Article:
Australia is home to a stunningly diverse variety of flora and fauna and has been described as a type of Noah’s Ark, such is its wealth of species. At one time, there were one hundred and forty different species of marsupial living in Australia. Nearly half the country’s birds are indigenous only to Australia, along with ninety-three percent of the nation’s frogs and eighty-nine percent of the reptiles.
The number of rare species native to Australia must account for the frequent reports of Australian animals on the brink of extinction. However, worldwide support for Australia’s endangered species is quite low, especially when compared to the widely publicised plight of the Panda. Even though the number of Panda remaining far exceeded the number of Bridled Nailtail Wallaby still in existence, few people have even heard of the latter, let alone know what they look like!
The Australians themselves do care though and as a result, a fifth Earth Sanctuaries site is currently under development. The second and third sanctuaries to welcome back the wildlife were the Yookamurra (aboriginal word meaning ‘yesterday’) and the Scotia. These are both considerably larger than Warrawong. The Yookamurra covers 3000 acres and the Scotia is reputedly the largest Earth Sanctuary site at the moment. As a result, these sites are able to cope with larger breeds of species and a dense population of inhabitants. It is the company aim to establish a site in each of the eighty habitat regions of Australia and protect the animals that are endemic to each region.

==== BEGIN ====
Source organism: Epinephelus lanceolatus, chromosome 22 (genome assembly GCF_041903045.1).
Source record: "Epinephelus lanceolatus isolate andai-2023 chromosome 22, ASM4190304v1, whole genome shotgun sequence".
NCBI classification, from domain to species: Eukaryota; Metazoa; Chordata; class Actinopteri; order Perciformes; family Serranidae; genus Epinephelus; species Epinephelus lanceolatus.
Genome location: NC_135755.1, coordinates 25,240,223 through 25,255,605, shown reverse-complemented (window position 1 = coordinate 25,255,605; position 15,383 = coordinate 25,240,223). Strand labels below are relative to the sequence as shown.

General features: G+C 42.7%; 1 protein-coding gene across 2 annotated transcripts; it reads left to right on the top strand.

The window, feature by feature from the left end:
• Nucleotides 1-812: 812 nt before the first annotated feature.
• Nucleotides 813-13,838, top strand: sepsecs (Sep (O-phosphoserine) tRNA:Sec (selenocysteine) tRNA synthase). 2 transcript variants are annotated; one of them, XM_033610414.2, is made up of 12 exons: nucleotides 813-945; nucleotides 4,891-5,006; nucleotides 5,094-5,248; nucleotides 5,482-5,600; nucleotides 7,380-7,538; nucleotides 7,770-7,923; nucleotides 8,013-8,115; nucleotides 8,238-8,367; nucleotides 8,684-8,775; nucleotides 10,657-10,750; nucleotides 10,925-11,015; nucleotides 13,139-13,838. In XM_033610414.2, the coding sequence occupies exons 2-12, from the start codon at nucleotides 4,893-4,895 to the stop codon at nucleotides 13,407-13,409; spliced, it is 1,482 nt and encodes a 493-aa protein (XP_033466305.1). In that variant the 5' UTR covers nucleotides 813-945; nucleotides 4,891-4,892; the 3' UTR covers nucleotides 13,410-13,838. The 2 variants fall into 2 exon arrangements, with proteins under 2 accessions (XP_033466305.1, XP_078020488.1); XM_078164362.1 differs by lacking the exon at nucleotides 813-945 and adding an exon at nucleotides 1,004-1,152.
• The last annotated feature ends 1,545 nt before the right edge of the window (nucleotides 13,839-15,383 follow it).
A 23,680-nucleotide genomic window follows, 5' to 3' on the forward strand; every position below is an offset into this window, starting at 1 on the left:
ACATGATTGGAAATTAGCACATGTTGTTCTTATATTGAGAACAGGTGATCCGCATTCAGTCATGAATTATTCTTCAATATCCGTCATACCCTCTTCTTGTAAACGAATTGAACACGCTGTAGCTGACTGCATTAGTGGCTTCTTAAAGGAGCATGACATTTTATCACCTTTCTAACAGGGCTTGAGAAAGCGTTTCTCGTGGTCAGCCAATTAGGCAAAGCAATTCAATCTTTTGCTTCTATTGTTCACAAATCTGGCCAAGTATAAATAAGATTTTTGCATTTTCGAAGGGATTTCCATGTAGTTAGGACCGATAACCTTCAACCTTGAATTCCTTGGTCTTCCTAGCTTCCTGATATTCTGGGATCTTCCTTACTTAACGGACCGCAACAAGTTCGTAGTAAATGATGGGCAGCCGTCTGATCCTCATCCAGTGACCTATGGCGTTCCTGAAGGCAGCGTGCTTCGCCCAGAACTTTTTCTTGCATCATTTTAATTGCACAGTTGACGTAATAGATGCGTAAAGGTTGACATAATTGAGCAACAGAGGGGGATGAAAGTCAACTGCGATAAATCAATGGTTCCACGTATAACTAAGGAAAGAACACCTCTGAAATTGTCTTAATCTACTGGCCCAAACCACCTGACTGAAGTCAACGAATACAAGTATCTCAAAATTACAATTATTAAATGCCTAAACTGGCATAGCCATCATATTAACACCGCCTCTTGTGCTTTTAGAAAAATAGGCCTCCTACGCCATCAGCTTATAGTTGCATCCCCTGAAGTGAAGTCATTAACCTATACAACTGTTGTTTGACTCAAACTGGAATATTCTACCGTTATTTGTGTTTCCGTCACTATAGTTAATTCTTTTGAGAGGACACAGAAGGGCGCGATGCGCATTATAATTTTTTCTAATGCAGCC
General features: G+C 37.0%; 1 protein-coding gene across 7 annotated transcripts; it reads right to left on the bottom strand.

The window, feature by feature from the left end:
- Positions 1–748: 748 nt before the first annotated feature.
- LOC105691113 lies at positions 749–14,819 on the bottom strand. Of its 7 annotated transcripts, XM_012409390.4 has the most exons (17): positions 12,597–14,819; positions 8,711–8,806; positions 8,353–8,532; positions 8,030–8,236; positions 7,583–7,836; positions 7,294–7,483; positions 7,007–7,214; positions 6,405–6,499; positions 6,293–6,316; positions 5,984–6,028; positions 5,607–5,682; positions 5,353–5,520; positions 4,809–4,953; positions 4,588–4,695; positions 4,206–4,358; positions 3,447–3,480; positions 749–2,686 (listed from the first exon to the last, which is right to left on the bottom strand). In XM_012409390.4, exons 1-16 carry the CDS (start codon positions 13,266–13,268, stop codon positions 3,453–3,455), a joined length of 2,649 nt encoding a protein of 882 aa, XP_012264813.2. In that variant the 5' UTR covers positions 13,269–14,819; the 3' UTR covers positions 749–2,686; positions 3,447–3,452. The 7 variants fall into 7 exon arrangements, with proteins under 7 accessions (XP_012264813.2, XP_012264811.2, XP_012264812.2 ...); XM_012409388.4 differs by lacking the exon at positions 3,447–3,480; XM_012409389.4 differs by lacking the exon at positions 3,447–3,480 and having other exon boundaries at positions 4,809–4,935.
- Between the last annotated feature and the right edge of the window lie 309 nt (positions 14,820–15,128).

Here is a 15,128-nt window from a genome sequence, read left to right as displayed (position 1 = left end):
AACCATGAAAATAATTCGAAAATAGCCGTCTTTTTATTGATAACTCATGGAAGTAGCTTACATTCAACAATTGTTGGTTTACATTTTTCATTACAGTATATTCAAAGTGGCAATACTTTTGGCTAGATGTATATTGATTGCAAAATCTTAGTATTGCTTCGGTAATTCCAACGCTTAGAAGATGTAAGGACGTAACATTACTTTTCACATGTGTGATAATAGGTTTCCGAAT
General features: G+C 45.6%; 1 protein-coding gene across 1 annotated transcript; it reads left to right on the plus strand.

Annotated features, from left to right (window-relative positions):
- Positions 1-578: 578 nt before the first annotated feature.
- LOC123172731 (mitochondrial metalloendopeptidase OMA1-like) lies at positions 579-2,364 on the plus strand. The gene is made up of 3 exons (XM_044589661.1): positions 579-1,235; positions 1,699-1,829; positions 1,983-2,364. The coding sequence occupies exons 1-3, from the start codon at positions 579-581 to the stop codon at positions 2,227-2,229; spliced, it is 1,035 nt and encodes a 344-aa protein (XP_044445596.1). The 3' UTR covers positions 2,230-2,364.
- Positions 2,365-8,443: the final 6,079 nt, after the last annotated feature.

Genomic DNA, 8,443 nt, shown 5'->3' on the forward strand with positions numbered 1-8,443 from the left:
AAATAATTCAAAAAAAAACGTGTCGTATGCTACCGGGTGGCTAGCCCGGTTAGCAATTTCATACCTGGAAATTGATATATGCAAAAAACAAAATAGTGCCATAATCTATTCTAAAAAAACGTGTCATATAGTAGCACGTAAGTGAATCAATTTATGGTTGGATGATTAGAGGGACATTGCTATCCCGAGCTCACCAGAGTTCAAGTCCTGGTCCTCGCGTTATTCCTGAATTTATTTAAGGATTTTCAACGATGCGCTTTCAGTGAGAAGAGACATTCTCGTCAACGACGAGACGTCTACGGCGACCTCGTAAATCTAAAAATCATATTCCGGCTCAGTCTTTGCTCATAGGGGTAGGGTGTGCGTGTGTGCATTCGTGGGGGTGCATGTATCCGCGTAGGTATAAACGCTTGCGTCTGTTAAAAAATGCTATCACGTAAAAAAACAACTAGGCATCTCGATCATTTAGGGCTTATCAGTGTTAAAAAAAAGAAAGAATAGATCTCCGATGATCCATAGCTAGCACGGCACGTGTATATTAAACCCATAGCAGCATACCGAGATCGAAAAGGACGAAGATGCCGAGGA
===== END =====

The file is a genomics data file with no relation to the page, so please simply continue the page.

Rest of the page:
To fulfil their objectives it is necessary for Earth Sanctuaries to provide an environment safe from the dangers that caused the original problem. The fence, erected around all Earth Sanctuary properties is in part, the secret to their success. It was developed by John Wamsley and Proo Geddes between 1981 and 1982 and is the first truly vermin- proof fence ever constructed.
The fence consists of a flat skirt at the bottom preventing animals from burrowing underneath and a heavy gauze mesh about one metre high, making it impossible for dogs or foxes to bite or chew their way through. The upper section is made of a slack mesh so that animals will have difficulty climbing over the fence. To make it even harder for animals to get in, the fence curls outwards at the top. For extra security, a ‘hot wire’ administering a five thousand-volt shock is set up, a short distance from the fence. The shock doesn’t kill the animal, it only stuns it. If a tree falls and destroys a section of the fencing, the current in the ‘hot wire’ will be broken, triggering an alarm. The park rangers will then be able to quickly repair the fence before the animals inside can be affected. The Yookamurra site currently has the longest vermin-proof fence in existence spanning over fourteen kilometres.
In May 2000 Earth Sanctuaries Ltd. floated itself on the stock market. It is to date the only publicly listed company in the world whose primary goal is conservation. Their main objective is to conserve Australian flora and fauna in a commercial environment. It is estimated that the average cost incurred per year by one site alone is over one million Euro. In the financial year 2000-2001 the company saw a decline in their revenue, which led to a delay in the opening of their new site, Little River Earth. Conservation, unfortunately, does not come cheaply!
The good work has still continued nevertheless. The latest breakthrough is that the Mala, the most endangered species of kangaroo with numbers as low as four hundred, has been introduced to the Scotia sanctuary. It is hoped that the Mala population will successfully regain a firm foothold here.
With Earth Sanctuaries Ltd., John Wamsley has already made an impact on the ecosystem of Australia. Since the company’s creation, the sanctuaries have helped some species to actually get off of the ‘endangered’ list. The Woylie, which hadn’t been seen in Southern Australia for one hundred years, now has an estimated country-wide population of twenty thousand. John and his colleagues came a little too late for some animals, but they are now giving others a fighting chance to breed and thrive while at the same time giving people a chance to see these animals in their own habitat.